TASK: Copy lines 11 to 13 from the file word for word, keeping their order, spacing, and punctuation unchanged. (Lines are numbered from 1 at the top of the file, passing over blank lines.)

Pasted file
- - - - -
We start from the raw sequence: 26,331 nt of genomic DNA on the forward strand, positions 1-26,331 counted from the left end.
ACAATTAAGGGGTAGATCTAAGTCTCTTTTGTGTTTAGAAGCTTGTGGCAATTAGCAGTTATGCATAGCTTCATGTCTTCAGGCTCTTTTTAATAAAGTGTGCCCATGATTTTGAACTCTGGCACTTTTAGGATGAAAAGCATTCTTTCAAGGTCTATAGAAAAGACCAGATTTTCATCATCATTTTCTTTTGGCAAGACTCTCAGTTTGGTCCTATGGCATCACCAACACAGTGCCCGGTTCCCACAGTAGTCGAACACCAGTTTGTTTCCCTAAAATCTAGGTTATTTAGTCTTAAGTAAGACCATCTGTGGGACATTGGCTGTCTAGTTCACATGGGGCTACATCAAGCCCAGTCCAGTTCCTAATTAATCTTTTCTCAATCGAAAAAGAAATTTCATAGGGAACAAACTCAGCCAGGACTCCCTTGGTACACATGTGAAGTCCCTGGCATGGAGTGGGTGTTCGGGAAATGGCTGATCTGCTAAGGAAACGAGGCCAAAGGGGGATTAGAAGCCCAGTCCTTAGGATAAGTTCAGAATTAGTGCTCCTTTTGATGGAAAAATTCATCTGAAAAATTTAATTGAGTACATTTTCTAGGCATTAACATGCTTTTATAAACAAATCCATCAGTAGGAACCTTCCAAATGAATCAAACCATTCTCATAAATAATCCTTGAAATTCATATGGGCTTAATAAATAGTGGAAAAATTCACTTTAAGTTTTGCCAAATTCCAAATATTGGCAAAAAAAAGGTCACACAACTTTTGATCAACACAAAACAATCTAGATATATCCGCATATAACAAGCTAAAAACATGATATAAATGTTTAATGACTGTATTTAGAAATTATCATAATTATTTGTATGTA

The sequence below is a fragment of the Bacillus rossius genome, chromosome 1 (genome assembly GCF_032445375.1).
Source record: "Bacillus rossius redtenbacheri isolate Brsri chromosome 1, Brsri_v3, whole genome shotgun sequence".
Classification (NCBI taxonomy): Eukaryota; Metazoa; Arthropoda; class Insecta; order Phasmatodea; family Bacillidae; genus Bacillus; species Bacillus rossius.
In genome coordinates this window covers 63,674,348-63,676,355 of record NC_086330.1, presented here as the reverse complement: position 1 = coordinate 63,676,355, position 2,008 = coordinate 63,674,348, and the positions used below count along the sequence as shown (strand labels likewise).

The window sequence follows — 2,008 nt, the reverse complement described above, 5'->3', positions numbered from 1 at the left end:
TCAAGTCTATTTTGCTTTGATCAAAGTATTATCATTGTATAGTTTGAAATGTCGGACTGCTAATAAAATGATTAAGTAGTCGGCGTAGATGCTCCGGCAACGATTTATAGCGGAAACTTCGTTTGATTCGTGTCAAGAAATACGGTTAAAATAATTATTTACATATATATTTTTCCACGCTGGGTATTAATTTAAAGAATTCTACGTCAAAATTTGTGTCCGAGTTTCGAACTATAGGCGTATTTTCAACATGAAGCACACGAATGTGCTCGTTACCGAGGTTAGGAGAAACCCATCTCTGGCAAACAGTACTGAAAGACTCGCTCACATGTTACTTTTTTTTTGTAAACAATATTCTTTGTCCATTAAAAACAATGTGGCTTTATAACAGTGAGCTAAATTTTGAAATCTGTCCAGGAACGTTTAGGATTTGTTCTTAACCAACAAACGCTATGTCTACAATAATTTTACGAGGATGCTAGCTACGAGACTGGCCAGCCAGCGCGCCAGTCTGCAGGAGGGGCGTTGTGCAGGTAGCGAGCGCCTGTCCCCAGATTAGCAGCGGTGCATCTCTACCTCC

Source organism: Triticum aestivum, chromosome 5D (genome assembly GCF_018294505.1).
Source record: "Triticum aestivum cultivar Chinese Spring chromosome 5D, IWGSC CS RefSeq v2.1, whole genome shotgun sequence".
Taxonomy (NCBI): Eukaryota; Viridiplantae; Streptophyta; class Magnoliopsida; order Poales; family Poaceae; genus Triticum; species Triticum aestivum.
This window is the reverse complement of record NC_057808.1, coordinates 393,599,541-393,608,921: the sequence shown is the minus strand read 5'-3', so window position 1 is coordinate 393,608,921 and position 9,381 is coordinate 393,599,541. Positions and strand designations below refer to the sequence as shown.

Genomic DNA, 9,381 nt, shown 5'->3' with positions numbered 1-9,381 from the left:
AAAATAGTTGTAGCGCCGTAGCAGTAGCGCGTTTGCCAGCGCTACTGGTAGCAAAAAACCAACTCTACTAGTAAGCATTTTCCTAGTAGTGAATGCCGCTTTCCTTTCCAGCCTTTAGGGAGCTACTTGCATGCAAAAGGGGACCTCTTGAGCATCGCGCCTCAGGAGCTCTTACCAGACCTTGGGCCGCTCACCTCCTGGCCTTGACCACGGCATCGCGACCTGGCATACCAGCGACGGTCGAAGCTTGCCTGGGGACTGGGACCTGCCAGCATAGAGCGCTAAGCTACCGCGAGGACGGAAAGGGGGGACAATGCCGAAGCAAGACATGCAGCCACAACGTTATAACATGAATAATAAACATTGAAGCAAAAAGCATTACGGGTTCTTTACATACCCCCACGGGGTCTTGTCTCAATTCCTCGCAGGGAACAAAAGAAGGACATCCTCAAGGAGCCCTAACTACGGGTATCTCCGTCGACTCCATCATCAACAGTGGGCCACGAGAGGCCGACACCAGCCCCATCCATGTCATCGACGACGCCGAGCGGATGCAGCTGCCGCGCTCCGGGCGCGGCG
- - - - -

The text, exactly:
Taxonomy (NCBI): Eukaryota; Viridiplantae; Streptophyta; class Magnoliopsida; order Poales; family Poaceae; genus Triticum; species Triticum aestivum.
This window is the reverse complement of record NC_057808.1, coordinates 393,599,541-393,608,921: the sequence shown is the minus strand read 5'-3', so window position 1 is coordinate 393,608,921 and position 9,381 is coordinate 393,599,541. Positions and strand designations below refer to the sequence as shown.

Genomic DNA, 9,381 nt, shown 5'->3' with positions numbered 1-9,381 from the left: